The impact of psychostimulants on sustained attention over a 24-h period

Lauren N. Whitehurst, Sara Agosta, Roberto Castaños, Lorella Battelli, Sara C. Mednick

Research output: Contribution to journalArticlepeer-review

7 Scopus citations


The off-label use of psychostimulants is a growing trend in healthy adults with many turning to these medications to increase alertness, attentional focus, and to help them study. However, the empirical literature on the efficacy of these medications for cognitive enhancement is controversial and the longer-term impact of these drugs on health and cognitive processing has not been thoroughly examined. Specifically, sleep supports daytime alertness, vigilance, and sustained attention, yet stimulants significantly disrupt sleep. Here, using a double-blind, placebo-controlled, crossover design, we tested the impact morning administration of psychostimulants (dextroamphetamine; DEX) had on: (1) tests of attention 75-min and 12-h after drug ingestion, (2) nighttime sleep and (3) post-sleep attention in healthy, young adults. First, we found that repeated testing led to significant decreases in performance from baseline in the placebo condition, and that DEX, compared to placebo, prevented deterioration at the 75-min test, and selectively for visual field at the 12 h and 24 h tests. We also found that stimulants, compared to placebo, benefitted attentional processing 75-min post-drug but this did not persist to the delayed test 12-h after drug administration. Additionally, morning stimulant administration resulted in robust nighttime sleep disruptions, yet post-sleep sustained attention was equivalent in the stimulant and placebo conditions, indicating that the initial boost to performance dissipated at 24 h, but the decrease was not significantly worse than placebo. Together, these results suggest that stimulant medications, commonly used off-label for cognitive enhancement may prevent deterioration of sustained attention brought on by repeated within-day testing. Additionally, these medications substantially disrupt nighttime sleep; which while coming at little cost to next-day attentional processing, may have steeper consequences for other cognitive domains.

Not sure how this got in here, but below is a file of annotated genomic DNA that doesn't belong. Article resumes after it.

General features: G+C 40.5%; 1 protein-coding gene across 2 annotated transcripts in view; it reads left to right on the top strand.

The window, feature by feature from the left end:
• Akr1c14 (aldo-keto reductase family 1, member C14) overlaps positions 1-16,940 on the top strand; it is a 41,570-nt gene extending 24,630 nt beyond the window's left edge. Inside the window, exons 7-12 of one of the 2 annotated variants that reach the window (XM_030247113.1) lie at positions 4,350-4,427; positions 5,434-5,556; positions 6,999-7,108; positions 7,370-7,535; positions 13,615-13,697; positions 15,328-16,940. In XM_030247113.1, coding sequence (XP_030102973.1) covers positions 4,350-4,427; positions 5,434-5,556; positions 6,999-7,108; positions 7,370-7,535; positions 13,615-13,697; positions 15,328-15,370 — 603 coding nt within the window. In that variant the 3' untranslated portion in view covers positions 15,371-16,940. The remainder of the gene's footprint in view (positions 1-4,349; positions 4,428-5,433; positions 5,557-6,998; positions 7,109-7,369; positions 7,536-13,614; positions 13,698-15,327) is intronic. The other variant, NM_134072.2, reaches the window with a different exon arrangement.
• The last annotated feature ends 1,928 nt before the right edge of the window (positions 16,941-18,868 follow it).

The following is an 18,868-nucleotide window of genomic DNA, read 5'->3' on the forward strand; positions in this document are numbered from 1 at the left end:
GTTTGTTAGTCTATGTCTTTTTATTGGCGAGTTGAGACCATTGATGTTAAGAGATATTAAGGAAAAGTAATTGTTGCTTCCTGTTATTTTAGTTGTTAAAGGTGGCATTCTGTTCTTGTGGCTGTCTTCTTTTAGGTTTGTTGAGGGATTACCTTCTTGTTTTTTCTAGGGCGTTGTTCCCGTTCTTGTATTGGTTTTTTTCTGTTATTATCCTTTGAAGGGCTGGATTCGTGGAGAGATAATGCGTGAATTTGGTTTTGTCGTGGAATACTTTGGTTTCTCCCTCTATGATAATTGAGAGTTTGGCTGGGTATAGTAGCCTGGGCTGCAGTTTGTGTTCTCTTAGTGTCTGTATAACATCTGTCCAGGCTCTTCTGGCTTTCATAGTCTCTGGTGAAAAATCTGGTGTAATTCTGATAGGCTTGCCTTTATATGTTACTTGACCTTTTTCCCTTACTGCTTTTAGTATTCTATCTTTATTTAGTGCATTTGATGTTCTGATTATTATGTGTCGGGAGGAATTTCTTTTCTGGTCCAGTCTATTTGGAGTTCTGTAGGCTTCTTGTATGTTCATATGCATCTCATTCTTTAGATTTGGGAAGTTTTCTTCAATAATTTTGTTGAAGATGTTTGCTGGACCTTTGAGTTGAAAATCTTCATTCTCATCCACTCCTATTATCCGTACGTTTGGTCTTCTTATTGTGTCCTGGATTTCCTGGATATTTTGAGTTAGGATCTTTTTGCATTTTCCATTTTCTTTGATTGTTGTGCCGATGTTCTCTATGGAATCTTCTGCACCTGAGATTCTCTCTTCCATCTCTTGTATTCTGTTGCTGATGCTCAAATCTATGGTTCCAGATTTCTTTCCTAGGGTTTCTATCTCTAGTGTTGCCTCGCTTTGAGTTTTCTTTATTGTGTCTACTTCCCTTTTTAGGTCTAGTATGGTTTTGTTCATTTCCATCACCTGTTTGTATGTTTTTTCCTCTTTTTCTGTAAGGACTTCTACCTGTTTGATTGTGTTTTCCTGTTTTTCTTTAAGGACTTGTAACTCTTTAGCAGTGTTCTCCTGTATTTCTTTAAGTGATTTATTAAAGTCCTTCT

Original languageEnglish
Article number104015
StatePublished - Dec 2019

Bibliographical note

Publisher Copyright:
© 2019 Elsevier B.V.


  • Attention
  • Cognition
  • Cognitive enhancement
  • Sleep
  • Stimulant

ASJC Scopus subject areas

  • Experimental and Cognitive Psychology
  • Language and Linguistics
  • Developmental and Educational Psychology
  • Linguistics and Language
  • Cognitive Neuroscience


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